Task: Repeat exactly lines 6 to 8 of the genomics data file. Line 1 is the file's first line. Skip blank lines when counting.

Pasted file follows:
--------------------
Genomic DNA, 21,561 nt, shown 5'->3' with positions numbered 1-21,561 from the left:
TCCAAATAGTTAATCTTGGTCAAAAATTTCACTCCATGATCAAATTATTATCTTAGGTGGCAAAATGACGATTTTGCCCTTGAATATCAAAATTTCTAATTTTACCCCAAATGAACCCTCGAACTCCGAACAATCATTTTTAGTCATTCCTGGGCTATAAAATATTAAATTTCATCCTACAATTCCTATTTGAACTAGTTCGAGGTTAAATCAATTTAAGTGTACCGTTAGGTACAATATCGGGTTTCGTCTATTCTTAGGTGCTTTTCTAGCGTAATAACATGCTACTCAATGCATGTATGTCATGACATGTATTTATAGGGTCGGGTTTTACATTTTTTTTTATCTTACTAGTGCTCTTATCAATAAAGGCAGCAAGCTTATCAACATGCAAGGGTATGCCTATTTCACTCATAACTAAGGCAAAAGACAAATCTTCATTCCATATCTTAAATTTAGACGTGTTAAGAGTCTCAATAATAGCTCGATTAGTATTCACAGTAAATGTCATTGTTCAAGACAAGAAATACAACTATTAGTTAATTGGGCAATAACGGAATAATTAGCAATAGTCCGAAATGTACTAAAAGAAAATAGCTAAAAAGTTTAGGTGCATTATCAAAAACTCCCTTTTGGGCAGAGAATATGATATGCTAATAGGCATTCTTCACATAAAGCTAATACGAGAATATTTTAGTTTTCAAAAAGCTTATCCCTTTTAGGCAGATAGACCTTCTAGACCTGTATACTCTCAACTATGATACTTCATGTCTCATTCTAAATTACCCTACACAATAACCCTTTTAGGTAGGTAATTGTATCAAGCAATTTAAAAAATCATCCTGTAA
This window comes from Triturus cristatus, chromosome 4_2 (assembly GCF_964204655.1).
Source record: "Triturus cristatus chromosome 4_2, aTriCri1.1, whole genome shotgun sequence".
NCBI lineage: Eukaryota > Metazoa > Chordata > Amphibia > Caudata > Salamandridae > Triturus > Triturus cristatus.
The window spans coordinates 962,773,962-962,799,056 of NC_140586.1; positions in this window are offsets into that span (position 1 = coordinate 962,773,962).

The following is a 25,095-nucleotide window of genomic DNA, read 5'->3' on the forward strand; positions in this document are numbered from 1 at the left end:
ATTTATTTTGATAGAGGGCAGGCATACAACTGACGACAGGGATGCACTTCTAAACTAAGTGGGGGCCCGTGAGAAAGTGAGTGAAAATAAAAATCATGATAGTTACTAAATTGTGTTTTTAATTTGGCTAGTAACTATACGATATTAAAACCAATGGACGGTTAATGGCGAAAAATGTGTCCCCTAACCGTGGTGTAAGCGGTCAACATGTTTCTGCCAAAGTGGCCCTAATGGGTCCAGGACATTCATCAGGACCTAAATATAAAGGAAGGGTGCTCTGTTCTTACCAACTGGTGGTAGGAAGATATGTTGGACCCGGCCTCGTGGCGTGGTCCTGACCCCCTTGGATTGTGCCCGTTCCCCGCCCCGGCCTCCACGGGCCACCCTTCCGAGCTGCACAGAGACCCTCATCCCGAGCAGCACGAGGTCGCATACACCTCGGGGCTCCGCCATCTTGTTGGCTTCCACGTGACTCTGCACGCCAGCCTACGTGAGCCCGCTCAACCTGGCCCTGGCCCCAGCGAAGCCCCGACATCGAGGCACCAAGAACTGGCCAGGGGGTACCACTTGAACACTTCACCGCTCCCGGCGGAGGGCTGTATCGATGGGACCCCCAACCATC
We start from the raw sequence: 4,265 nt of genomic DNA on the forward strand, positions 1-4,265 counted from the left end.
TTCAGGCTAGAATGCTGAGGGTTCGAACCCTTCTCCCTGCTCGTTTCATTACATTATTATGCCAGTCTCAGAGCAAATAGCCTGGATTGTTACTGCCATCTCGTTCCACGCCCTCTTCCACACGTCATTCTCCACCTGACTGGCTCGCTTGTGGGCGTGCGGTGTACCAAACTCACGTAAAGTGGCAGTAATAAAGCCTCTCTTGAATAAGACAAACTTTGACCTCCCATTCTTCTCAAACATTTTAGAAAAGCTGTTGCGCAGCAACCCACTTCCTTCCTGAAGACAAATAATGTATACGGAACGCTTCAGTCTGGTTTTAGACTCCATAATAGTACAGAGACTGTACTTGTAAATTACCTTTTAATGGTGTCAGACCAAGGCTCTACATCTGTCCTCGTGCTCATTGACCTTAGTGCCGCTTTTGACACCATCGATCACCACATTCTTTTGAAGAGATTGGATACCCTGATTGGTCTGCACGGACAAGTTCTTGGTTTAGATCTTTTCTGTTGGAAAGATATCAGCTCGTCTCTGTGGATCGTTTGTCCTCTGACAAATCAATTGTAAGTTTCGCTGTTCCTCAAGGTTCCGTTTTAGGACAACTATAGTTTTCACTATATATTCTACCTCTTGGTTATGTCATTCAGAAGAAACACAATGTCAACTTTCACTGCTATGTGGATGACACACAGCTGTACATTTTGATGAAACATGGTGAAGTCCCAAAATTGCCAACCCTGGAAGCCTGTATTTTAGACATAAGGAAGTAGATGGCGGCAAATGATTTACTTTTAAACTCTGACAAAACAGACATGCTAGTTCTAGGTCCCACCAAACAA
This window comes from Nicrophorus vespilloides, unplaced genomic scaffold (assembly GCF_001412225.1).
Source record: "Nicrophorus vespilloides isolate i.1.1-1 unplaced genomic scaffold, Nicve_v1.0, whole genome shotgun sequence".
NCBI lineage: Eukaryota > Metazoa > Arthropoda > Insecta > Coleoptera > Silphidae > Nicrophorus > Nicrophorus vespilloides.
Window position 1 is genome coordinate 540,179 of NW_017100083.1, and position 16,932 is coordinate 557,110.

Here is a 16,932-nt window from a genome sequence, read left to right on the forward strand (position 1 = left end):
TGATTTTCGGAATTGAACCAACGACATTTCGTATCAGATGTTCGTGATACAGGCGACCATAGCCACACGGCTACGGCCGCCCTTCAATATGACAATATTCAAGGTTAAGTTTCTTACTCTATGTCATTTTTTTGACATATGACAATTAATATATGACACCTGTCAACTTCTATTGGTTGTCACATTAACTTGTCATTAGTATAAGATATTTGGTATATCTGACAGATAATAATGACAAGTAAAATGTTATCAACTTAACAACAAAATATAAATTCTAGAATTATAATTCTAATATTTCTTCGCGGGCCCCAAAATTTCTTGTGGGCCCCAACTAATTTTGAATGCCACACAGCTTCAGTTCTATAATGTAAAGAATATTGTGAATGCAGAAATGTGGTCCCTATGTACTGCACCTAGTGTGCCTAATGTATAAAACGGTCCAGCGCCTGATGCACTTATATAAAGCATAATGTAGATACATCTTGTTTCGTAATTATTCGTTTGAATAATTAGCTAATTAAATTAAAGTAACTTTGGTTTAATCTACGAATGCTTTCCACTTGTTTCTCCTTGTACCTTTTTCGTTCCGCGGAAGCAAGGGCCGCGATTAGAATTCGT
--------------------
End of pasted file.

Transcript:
The window spans coordinates 962,773,962-962,799,056 of NC_140586.1; positions in this window are offsets into that span (position 1 = coordinate 962,773,962).

The following is a 25,095-nucleotide window of genomic DNA, read 5'->3' on the forward strand; positions in this document are numbered from 1 at the left end:
ATTTATTTTGATAGAGGGCAGGCATACAACTGACGACAGGGATGCACTTCTAAACTAAGTGGGGGCCCGTGAGAAAGTGAGTGAAAATAAAAATCATGATAGTTACTAAATTGTGTTTTTAATTTGGCTAGTAACTATACGATATTAAAACCAATGGACGGTTAATGGCGAAAAATGTGTCCCCTAACCGTGGTGTAAGCGGTCAACATGTTTCTGCCAAAGTGGCCCTAATGGGTCCAGGACATTCATCAGGACCTAAATATAAAGGAAGGGTGCTCTGTTCTTACCAACTGGTGGTAGGAAGATATGTTGGACCCGGCCTCGTGGCGTGGTCCTGACCCCCTTGGATTGTGCCCGTTCCCCGCCCCGGCCTCCACGGGCCACCCTTCCGAGCTGCACAGAGACCCTCATCCCGAGCAGCACGAGGTCGCATACACCTCGGGGCTCCGCCATCTTGTTGGCTTCCACGTGACTCTGCACGCCAGCCTACGTGAGCCCGCTCAACCTGGCCCTGGCCCCAGCGAAGCCCCGACATCGAGGCACCAAGAACTGGCCAGGGGGTACCACTTGAACACTTCACCGCTCCCGGCGGAGGGCTGTATCGATGGGACCCCCAACCATC